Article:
Many more miles to go, but Scottie Scheffler on a Tiger-like run

Many more miles to go, but Scottie Scheffler on a Tiger-like run
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HILTON HEAD ISLAND, S.C. – With any attempt at generational comparisons, context is always king. For example, any conversation comparing Scottie Scheffler’s current run to Tiger Woods in his prime will be muddied by the unrivaled bias of Woods’ accomplishments.

For most, the conversation begins and ends with the simplest of math – 15 > 2 – that’s how many majors Woods and Scheffler have won, respectively. But in the wake of Scheffler’s four-stroke romp at Augusta National on Sunday for his second green jacket, a more nuanced comparison does seem apropos.

Statistically, Scheffler is on pace to rival Woods’ best years with a 2.812 strokes gained: total average, which ranks behind Tiger’s play in 2006 (3.442), ’07 (3.092) and ’09 (3.189). Although with three majors and more than half the season still to play, that analytical data point is still very much a work in progress.

Woods’ brilliance was also sustained over decades compared to Scheffler’s current run, which is just a few years old, but for those who faced Woods in his prime, those who were around when Sunday red was much more than a marketing concept, there is something very familiar about Scheffler’s play.

“Yeah, it’s pretty dominant. It seems like every time Scottie tees it up and every time Tiger teed it up they’re in contention, which is a testament to how good they actually are,” Lucas Glover said. “It’s hard to get into contention a couple of times a year for a regular player and these guys literally do it every week. Even if they don’t win, they’re right there.”

Based on pure volume, Scheffler’s tear – which includes nine victories the last three years, including two majors and two Players Championships, and 36 top-10 finishes in 57 starts – is unquestionably Tiger-esque.

But the comparisons go well beyond results. It’s the way in which Scheffler has emerged as the game’s undisputed top player that feels so familiar. Last season, Scheffler led the Tour in strokes gained: tee-to green with a 2.614 average, which was second all-time to only Woods in 2006 (2.982).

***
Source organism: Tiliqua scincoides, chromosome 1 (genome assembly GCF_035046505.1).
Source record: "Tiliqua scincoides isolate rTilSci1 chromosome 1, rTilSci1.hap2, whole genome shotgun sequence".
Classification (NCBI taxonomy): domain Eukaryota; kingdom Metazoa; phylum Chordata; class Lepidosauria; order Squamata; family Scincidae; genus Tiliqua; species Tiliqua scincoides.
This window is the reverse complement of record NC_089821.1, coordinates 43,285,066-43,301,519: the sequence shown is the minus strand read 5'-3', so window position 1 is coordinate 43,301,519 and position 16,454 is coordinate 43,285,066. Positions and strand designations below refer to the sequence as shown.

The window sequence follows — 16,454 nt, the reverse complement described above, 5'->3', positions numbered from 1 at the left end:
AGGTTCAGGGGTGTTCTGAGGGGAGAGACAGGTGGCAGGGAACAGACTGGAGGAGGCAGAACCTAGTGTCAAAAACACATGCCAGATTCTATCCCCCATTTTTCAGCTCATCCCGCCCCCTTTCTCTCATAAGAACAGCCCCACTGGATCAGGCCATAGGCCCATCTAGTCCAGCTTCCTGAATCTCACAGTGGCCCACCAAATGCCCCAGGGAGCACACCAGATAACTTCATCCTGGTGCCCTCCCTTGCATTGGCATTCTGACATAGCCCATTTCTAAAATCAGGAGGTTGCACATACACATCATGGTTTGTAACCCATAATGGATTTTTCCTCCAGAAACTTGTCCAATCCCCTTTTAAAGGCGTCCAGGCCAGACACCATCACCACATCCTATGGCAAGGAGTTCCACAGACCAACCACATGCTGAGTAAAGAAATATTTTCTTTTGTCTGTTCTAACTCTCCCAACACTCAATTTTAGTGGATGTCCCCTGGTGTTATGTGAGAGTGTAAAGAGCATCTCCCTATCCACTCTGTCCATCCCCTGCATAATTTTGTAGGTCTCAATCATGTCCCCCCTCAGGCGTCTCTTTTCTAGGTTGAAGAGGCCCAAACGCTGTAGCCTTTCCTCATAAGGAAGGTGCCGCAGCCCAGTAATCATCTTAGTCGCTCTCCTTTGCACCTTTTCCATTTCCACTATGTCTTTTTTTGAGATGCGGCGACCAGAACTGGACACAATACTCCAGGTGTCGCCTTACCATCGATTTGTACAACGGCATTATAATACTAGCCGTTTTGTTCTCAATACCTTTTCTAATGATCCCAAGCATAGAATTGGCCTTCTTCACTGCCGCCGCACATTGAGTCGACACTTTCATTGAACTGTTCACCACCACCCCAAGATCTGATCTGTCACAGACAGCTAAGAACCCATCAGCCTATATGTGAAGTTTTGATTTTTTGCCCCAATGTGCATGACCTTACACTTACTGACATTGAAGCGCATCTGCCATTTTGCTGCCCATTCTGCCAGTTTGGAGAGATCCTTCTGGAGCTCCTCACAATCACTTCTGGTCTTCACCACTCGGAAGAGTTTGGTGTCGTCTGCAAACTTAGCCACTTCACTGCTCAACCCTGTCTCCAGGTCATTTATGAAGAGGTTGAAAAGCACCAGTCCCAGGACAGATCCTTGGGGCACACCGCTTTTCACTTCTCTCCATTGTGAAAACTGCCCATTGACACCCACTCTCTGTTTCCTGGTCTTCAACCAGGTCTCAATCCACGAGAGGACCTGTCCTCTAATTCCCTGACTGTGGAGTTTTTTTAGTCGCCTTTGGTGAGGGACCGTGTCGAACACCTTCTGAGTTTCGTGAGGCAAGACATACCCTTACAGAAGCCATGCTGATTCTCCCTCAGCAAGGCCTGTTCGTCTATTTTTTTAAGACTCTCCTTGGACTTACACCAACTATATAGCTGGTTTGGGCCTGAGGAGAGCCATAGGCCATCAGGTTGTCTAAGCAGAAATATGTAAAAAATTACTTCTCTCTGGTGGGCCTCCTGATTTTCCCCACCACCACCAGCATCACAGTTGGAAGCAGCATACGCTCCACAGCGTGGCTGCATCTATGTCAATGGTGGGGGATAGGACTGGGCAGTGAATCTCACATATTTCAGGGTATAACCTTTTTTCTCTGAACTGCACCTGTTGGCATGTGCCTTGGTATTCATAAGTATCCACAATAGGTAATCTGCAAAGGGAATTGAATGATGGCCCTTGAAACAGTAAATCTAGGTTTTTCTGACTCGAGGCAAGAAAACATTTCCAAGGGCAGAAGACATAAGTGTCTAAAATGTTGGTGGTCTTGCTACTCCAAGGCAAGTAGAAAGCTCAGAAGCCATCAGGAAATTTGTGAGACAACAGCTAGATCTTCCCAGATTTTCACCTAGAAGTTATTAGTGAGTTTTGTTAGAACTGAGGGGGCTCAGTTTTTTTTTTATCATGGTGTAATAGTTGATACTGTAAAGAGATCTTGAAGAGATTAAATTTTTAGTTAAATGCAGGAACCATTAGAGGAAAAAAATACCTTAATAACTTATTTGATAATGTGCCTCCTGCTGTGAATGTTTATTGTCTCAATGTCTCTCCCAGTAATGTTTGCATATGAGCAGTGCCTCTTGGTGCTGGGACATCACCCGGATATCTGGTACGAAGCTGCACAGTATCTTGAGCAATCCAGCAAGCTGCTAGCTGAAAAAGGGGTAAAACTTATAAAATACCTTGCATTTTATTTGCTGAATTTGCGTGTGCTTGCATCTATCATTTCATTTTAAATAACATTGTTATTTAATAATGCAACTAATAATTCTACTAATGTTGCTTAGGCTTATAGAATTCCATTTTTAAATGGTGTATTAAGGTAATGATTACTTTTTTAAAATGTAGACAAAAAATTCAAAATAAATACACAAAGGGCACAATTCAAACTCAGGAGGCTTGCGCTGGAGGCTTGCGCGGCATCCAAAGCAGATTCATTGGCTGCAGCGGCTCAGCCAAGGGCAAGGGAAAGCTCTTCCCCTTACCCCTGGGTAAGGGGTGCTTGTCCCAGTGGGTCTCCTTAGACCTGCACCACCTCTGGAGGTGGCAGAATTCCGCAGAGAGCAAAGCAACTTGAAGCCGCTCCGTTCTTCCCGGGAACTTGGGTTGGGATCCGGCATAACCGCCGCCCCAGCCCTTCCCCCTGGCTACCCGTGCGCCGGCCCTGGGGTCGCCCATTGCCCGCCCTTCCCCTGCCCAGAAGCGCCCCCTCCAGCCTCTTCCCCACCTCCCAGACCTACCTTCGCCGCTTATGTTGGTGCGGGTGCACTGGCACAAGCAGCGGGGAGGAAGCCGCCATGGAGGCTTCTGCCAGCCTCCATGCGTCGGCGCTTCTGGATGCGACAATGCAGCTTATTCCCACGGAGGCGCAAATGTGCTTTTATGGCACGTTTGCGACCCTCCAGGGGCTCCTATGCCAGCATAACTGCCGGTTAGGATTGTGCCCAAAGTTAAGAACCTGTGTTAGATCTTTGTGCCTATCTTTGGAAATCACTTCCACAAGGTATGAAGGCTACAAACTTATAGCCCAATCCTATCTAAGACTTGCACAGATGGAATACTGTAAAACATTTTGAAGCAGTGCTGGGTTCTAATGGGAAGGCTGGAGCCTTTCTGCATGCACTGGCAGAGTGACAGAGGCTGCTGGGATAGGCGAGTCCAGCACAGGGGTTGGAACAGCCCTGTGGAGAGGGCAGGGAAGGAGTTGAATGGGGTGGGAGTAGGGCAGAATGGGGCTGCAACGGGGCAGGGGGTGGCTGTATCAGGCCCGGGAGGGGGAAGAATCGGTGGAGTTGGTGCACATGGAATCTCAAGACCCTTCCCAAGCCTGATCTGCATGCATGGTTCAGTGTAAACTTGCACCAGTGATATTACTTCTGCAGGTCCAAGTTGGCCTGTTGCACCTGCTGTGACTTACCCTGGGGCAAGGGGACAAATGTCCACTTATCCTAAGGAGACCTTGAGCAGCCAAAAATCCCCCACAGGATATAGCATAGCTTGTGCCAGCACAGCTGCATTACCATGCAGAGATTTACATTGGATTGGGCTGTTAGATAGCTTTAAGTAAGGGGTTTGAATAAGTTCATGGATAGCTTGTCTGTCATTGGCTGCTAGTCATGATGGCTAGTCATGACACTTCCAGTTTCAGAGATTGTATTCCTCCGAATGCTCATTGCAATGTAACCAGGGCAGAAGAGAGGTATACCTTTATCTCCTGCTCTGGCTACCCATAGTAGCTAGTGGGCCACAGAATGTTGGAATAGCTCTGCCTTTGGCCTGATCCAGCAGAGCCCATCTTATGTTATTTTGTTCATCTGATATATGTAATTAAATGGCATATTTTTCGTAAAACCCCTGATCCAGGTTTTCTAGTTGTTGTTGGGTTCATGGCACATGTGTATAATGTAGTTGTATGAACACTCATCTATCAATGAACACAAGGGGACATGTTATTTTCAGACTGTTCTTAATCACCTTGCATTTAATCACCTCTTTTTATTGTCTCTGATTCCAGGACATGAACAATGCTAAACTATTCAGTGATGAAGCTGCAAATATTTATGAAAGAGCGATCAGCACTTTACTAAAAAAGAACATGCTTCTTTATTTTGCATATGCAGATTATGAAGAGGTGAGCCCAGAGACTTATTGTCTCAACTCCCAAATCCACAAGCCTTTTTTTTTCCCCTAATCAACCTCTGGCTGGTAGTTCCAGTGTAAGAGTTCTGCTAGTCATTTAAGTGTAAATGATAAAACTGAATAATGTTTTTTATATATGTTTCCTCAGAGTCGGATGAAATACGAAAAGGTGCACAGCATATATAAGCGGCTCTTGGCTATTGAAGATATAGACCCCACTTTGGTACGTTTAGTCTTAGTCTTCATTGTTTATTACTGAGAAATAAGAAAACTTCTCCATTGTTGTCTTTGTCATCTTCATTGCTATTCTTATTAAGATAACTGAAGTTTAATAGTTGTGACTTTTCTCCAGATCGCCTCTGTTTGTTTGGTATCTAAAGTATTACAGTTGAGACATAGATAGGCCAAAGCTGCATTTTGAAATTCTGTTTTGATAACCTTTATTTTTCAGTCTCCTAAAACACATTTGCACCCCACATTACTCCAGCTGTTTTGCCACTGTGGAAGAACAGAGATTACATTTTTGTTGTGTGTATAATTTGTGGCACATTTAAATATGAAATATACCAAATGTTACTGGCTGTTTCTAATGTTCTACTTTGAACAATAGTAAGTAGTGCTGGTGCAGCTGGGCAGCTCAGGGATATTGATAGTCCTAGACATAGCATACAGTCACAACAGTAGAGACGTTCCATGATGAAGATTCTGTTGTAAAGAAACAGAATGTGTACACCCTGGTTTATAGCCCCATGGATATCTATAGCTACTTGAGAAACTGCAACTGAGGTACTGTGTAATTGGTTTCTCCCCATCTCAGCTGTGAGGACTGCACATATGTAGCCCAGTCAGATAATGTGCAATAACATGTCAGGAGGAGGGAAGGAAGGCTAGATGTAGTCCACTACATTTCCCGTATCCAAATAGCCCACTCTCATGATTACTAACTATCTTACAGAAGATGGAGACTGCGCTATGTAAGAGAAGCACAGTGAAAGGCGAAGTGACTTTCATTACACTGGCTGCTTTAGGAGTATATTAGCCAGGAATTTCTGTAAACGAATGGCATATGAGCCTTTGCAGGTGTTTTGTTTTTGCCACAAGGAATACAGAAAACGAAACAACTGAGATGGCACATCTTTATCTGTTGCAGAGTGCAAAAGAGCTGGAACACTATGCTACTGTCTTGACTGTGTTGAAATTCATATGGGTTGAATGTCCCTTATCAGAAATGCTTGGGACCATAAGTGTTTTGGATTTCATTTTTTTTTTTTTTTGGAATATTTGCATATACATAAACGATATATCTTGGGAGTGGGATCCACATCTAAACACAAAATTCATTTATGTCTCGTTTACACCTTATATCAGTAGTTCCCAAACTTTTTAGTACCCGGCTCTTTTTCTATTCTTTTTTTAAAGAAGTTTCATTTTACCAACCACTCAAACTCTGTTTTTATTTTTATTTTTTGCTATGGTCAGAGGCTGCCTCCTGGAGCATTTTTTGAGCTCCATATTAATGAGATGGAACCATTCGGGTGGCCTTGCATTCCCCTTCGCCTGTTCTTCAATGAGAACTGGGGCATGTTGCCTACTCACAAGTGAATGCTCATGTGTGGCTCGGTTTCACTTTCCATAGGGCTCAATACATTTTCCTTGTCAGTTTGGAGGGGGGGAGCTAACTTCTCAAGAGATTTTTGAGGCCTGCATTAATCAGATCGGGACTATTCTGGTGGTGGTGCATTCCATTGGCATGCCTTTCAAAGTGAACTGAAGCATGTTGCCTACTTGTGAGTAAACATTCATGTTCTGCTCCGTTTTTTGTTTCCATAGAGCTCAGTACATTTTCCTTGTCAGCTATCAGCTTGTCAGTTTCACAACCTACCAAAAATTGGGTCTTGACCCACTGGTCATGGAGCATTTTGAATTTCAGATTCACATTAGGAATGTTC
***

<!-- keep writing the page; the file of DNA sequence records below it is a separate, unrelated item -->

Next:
“I saw someone say that what Scottie is doing is a once in a 30-year thing. Every five years we normally have someone come out who is exceptional, but this is like a 30-year thing and he’s done it for two years straight now. It’s not just a hot two months,” Webb Simpson said. “This run he’s on is the closest we’ve seen since Tiger, for sure.

“Rory [McIlroy] has had some amazing stretches, Jordan [Spieth] has had some amazing stretches, but this long of a stretch hasn’t been done since Tiger.”

There’s also a thread between the two based on where Scheffler seems to perform his best. Like Woods, the current world No. 1 excels on the games most demanding tests – including Augusta National, TPC Sawgrass and Bay Hill, which are all venues where Woods has also won multiple times.

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But perhaps the best comparison between Scheffler and Woods can be seen on Sundays when, more times than not, they separate themselves from the pack. On Sunday at the Masters, Scheffler began the day with a one-shot lead, posted a round-of-the-day 68 and won by four. Last month at the Arnold Palmer Invitational, he began the final round tied for the lead, shot a round-of-the-day 66 and won by five.

Like Woods, Scheffler’s not just winning, he’s winning with style.

“[Scheffler] seems to be much more aggressive by nature. Tiger, he’s said it, he’s pretty conservative early in the rounds and early in the tournaments. But Scottie seems to go after it the whole time,” Glover said. “His Sunday performances when it matters are very impressive.”

For a generation of accomplished players there was a cost that came with Tiger’s name moving atop a leaderboard. In his prime, some would argue Woods’ presence was worth a half-stroke and Scheffler is beginning to cast a similar shadow.

“I think it was Wyndham [Clark] at The Players who said he and his caddie talked about how it was a given that Scottie was going to play well on Sunday,” Simpson said. “He’s kind of got that aura about him on Sundays now. We know that if he’s close to the lead he’s going to produce good golf.”

Any comparisons to Woods are normally as unfair as they are unfounded. He was a generational player who accomplished the most difficult feat of exceeding the wild expectations he faced earlier in his career. But Scheffler’s current pace and flawless play has created a rare connection with Tiger.

“[Scheffler] does it without the fist pumps and the flare that Tiger does it, but I think the golf ball is every bit as good,” Justin Rose said. “The shots he’s hitting, the course management, the short game, it’s all as good [as Woods] but it’s just not wrapped up in as flashy a package.”

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